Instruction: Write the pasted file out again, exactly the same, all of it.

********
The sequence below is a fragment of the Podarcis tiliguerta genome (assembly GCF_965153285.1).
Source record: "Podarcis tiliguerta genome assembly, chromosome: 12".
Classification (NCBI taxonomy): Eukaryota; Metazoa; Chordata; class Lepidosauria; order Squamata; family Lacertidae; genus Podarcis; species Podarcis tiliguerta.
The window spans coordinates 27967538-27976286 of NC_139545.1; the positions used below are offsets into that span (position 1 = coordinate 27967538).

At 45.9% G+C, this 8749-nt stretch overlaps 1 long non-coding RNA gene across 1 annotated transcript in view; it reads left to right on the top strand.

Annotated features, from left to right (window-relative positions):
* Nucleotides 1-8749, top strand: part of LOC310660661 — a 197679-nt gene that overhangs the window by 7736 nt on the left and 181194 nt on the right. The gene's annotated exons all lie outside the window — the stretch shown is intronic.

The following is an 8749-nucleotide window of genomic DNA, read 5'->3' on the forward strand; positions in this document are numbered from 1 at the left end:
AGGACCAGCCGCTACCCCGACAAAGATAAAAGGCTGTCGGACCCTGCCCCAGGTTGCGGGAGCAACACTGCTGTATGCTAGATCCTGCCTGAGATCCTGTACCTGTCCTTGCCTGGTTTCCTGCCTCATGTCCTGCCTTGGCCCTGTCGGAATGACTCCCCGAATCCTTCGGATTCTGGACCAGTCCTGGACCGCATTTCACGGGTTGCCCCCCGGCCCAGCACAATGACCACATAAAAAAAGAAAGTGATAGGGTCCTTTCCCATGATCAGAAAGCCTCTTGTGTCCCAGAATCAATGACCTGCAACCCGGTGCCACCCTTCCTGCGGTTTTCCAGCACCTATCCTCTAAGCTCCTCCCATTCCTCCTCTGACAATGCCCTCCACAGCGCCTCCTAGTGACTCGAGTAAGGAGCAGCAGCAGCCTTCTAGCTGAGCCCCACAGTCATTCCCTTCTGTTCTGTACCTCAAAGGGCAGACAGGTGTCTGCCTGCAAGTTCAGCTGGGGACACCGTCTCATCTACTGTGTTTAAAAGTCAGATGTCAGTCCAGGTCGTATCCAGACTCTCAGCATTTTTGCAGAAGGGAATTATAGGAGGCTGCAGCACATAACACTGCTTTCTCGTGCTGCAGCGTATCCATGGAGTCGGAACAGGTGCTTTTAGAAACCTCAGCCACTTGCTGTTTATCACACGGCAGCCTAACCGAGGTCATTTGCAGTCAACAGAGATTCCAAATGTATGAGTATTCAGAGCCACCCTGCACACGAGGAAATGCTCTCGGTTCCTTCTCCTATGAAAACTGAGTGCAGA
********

The sequence below is a fragment of the Podarcis tiliguerta genome (assembly GCF_965153285.1).
Source record: "Podarcis tiliguerta genome assembly, chromosome: 12".
Classification (NCBI taxonomy): Eukaryota; Metazoa; Chordata; class Lepidosauria; order Squamata; family Lacertidae; genus Podarcis; species Podarcis tiliguerta.
The window spans coordinates 27967538-27976286 of NC_139545.1; the positions used below are offsets into that span (position 1 = coordinate 27967538).

At 45.9% G+C, this 8749-nt stretch overlaps 1 long non-coding RNA gene across 1 annotated transcript in view; it reads left to right on the top strand.

Annotated features, from left to right (window-relative positions):
* Nucleotides 1-8749, top strand: part of LOC310660661 — a 197679-nt gene that overhangs the window by 7736 nt on the left and 181194 nt on the right. The gene's annotated exons all lie outside the window — the stretch shown is intronic.

The following is an 8749-nucleotide window of genomic DNA, read 5'->3' on the forward strand; positions in this document are numbered from 1 at the left end:
AGGACCAGCCGCTACCCCGACAAAGATAAAAGGCTGTCGGACCCTGCCCCAGGTTGCGGGAGCAACACTGCTGTATGCTAGATCCTGCCTGAGATCCTGTACCTGTCCTTGCCTGGTTTCCTGCCTCATGTCCTGCCTTGGCCCTGTCGGAATGACTCCCCGAATCCTTCGGATTCTGGACCAGTCCTGGACCGCATTTCACGGGTTGCCCCCCGGCCCAGCACAATGACCACATAAAAAAAGAAAGTGATAGGGTCCTTTCCCATGATCAGAAAGCCTCTTGTGTCCCAGAATCAATGACCTGCAACCCGGTGCCACCCTTCCTGCGGTTTTCCAGCACCTATCCTCTAAGCTCCTCCCATTCCTCCTCTGACAATGCCCTCCACAGCGCCTCCTAGTGACTCGAGTAAGGAGCAGCAGCAGCCTTCTAGCTGAGCCCCACAGTCATTCCCTTCTGTTCTGTACCTCAAAGGGCAGACAGGTGTCTGCCTGCAAGTTCAGCTGGGGACACCGTCTCATCTACTGTGTTTAAAAGTCAGATGTCAGTCCAGGTCGTATCCAGACTCTCAGCATTTTTGCAGAAGGGAATTATAGGAGGCTGCAGCACATAACACTGCTTTCTCGTGCTGCAGCGTATCCATGGAGTCGGAACAGGTGCTTTTAGAAACCTCAGCCACTTGCTGTTTATCACACGGCAGCCTAACCGAGGTCATTTGCAGTCAACAGAGATTCCAAATGTATGAGTATTCAGAGCCACCCTGCACACGAGGAAATGCTCTCGGTTCCTTCTCCTATGAAAACTGAGTGCAGA